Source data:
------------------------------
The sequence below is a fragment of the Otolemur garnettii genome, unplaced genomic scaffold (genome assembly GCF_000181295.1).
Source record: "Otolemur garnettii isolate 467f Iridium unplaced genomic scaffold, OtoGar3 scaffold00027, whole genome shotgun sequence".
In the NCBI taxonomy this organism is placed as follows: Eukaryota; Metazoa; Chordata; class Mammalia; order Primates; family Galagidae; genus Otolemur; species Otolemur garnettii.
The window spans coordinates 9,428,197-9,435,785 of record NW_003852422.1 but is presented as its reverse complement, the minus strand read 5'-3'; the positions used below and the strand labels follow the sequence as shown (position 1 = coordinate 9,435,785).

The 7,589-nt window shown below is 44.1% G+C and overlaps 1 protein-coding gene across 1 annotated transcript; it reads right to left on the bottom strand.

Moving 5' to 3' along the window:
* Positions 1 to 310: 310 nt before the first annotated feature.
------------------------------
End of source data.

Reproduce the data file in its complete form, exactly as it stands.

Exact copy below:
The sequence below is a fragment of the Otolemur garnettii genome, unplaced genomic scaffold (genome assembly GCF_000181295.1).
Source record: "Otolemur garnettii isolate 467f Iridium unplaced genomic scaffold, OtoGar3 scaffold00027, whole genome shotgun sequence".
In the NCBI taxonomy this organism is placed as follows: Eukaryota; Metazoa; Chordata; class Mammalia; order Primates; family Galagidae; genus Otolemur; species Otolemur garnettii.
The window spans coordinates 9,428,197-9,435,785 of record NW_003852422.1 but is presented as its reverse complement, the minus strand read 5'-3'; the positions used below and the strand labels follow the sequence as shown (position 1 = coordinate 9,435,785).

The 7,589-nt window shown below is 44.1% G+C and overlaps 1 protein-coding gene across 1 annotated transcript; it reads right to left on the bottom strand.

Moving 5' to 3' along the window:
* Positions 1 to 310: 310 nt before the first annotated feature.